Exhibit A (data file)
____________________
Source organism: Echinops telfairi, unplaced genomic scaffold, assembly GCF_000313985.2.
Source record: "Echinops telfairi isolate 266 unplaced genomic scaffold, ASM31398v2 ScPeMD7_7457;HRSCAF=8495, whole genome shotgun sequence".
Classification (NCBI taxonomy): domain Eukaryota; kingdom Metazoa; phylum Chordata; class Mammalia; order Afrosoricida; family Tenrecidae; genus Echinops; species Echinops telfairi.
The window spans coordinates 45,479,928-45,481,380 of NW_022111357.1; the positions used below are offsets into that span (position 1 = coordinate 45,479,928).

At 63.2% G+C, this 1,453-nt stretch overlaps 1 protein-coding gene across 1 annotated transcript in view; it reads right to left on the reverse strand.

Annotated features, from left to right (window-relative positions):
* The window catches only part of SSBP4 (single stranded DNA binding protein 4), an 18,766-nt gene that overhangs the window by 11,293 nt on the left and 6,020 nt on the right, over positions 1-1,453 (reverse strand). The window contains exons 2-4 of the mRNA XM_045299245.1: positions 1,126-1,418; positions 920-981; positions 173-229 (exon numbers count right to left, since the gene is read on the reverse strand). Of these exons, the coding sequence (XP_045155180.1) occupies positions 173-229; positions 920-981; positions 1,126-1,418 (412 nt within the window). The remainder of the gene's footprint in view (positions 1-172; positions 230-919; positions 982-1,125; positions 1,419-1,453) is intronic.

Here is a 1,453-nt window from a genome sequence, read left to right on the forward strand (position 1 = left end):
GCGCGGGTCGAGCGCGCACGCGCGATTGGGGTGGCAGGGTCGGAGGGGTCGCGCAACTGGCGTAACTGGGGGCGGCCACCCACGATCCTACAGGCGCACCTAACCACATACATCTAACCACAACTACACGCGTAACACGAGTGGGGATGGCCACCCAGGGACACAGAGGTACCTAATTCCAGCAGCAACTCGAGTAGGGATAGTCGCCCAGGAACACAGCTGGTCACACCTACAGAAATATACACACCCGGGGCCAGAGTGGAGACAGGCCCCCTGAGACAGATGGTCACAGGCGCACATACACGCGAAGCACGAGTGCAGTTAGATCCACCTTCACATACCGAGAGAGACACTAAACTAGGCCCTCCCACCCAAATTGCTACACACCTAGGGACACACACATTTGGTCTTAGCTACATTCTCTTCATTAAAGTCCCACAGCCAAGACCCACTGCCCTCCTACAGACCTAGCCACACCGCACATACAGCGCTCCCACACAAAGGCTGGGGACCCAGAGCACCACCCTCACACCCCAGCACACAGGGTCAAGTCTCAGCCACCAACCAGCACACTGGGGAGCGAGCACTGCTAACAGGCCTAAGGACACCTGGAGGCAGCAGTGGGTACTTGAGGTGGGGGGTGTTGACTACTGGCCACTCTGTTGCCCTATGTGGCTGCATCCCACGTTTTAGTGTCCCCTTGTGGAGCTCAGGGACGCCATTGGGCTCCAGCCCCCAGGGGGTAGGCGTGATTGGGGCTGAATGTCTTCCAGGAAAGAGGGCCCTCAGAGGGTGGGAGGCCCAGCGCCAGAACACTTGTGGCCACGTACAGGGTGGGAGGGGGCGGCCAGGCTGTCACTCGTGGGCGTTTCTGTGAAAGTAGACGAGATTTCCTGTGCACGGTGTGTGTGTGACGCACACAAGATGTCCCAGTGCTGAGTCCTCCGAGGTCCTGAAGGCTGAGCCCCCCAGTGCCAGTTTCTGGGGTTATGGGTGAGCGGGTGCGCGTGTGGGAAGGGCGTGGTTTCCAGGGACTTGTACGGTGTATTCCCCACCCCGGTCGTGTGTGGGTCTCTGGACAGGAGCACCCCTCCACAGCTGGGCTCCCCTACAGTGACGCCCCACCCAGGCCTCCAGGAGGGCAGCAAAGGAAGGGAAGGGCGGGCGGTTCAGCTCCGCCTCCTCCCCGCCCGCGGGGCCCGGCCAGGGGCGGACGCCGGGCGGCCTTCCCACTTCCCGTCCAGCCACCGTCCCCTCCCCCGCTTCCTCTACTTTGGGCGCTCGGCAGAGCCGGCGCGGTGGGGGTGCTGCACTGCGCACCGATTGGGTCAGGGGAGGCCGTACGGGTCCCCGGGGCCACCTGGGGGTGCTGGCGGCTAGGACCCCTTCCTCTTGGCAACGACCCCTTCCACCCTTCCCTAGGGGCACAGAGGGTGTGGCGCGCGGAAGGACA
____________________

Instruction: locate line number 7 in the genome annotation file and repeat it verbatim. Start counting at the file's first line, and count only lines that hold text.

* The window catches only part of SSBP4 (single stranded DNA binding protein 4), an 18,766-nt gene that overhangs the window by 11,293 nt on the left and 6,020 nt on the right, over positions 1-1,453 (reverse strand). The window contains exons 2-4 of the mRNA XM_045299245.1: positions 1,126-1,418; positions 920-981; positions 173-229 (exon numbers count right to left, since the gene is read on the reverse strand). Of these exons, the coding sequence (XP_045155180.1) occupies positions 173-229; positions 920-981; positions 1,126-1,418 (412 nt within the window). The remainder of the gene's footprint in view (positions 1-172; positions 230-919; positions 982-1,125; positions 1,419-1,453) is intronic.